In August 1914, Sir Ernest Shackleton and a crew of 27 set sail aboard the "Endurance" bound for the South Atlantic. Their goal was to be the first men to cross Antarctica. Caroline Alexander tells the story of Shackleton's expedition accompanied by the photographs of Australian Frank Hurley.
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Narrators Michael Tezla and Martin Ruben join forces to read Caroline Alexander's extraordinary account of Sir Ernest Shackleton's improbable Antarctic adventure. Tezla narrates the text while Ruben reads diary entries from the ship's crewmembers, employing a variety of native accents. The approach effectively divides the book into listener-friendly chunks, but at times, keeping track of all 27 crewmen requires the fortitude of the explorers themselves. Tezla describes the ice and snow with a haunting beauty but manages maintain the tension throughout, while Ruben injects character and humor into his various vocal interpretations. (Running time: 6 hours, 4 cassettes) --Kimberly HeinrichsFrom the Inside Flap:
In August 1914, days before the outbreak of the First World War, the renowned explorer Ernest Shackleton and a crew of twenty-seven set sail for the South Atlantic in pursuit of the last unclaimed prize in the history of exploration: the first crossing on foot of the Antarctic continent. Weaving a treacherous path through the freezing Weddell Sea, they had come within eighty-five miles of their destination when their ship, Endurance, was trapped fast in the ice pack. Soon the ship was crushed like matchwood, leaving the crew stranded on the floes. Their ordeal would last for twenty months, and they would make two near-fatal attempts to escape by open boat before their final rescue.
Drawing upon previously unavailable sources, Caroline Alexander gives us a riveting account of Shackleton's expedition--one of history's greatest epics of survival. And she presents the astonishing work of Frank Hurley, the Australian photographer whose visual record of the adventure has never before been published comprehensively. Together, text and image re-create the terrible beauty of Antarctica, the awful destruction of the ship, and the crew's heroic daily struggle to stay alive, a miracle achieved largely through Shackleton's inspiring leadership.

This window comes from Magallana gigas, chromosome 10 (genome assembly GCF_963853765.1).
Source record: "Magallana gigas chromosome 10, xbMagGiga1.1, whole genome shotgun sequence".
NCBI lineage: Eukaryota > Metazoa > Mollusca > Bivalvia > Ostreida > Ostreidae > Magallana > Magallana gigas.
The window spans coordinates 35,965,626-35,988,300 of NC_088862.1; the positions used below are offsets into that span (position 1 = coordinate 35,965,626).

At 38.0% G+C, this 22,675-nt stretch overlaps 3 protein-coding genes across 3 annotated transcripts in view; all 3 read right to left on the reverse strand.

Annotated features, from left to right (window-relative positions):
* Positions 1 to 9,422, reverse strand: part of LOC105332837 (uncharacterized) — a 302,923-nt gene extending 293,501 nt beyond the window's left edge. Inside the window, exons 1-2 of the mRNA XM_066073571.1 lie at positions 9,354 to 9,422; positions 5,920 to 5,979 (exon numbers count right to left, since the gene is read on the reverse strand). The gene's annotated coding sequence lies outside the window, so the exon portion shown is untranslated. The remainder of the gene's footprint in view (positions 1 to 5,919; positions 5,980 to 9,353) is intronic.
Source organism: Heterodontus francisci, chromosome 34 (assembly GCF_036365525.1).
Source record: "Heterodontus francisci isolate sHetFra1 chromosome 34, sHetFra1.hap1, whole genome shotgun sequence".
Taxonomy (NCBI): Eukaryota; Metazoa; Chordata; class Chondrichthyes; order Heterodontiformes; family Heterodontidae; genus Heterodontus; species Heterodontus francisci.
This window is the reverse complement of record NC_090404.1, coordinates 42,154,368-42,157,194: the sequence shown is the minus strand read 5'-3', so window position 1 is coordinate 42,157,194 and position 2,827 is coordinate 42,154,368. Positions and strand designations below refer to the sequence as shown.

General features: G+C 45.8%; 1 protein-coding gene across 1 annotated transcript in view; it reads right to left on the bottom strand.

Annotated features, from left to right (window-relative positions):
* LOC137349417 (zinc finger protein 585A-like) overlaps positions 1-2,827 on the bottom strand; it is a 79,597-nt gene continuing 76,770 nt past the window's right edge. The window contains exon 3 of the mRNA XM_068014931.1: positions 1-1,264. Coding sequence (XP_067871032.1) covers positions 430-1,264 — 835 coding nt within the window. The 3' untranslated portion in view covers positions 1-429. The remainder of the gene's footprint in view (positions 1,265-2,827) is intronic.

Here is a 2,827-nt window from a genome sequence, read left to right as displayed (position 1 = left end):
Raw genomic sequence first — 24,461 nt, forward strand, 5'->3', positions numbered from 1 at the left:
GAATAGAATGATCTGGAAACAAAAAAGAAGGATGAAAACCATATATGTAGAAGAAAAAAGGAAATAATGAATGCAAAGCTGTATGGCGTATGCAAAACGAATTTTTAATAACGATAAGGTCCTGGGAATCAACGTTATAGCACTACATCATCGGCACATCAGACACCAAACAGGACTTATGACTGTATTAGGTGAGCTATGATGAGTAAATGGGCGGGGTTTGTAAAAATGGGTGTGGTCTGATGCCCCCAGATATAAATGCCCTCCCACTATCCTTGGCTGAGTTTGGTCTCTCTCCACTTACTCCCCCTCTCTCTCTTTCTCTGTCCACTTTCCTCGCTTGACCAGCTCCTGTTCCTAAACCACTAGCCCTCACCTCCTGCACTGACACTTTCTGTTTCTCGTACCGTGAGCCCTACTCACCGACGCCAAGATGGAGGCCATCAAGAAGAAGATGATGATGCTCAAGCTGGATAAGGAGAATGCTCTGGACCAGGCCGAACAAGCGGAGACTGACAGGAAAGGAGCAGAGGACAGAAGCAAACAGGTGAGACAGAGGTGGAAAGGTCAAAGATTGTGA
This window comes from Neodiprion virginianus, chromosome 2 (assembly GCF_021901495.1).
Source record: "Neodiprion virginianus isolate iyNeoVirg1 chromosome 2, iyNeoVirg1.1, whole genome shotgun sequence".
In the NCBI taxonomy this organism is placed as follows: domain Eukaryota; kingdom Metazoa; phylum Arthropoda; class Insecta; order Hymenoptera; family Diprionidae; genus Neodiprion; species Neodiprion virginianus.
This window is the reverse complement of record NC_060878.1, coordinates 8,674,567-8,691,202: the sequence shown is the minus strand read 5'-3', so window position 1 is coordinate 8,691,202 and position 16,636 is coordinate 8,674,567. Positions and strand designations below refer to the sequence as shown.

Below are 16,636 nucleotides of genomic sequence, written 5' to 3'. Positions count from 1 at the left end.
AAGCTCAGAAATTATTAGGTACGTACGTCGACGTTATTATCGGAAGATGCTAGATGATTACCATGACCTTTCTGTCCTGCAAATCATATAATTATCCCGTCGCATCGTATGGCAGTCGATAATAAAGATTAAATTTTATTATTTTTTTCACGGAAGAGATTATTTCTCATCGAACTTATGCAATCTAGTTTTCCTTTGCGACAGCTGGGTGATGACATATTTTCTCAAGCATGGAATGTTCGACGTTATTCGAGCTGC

The survival of Hurley's remarkable images is scarcely less miraculous: The original glass plate negatives, from which most of the book's illustrations are superbly reproduced, were stored in hermetically sealed cannisters that survived months on the ice floes, a week in an open boat on the polar seas, and several more months buried in the snows of a rocky outcrop called Elephant Island. Finally Hurley was forced to abandon his professional equipment; he captured some of the most unforgettable images of the struggle with a pocket camera and three rolls of Kodak film.
Published in conjunction with the American Museum of Natural History's landmark exhibition on Shackleton's journey, The Endurance thrillingly recounts one of the last great adventures in the Heroic Age of exploration--perhaps the greatest of them all.
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Book Description Bloomsbury Publishing PLC, 1999. Paperback. Book Condition: New. Never used!. Bookseller Inventory # P110747546703
Book Description Bloomsbury Publishing PLC. PAPERBACK. Book Condition: New. 0747546703 New Condition. Bookseller Inventory # NEW7.1238381
Book Description Bloomsbury Publishing PLC, 1999. Paperback. Book Condition: New. Bookseller Inventory # DADAX0747546703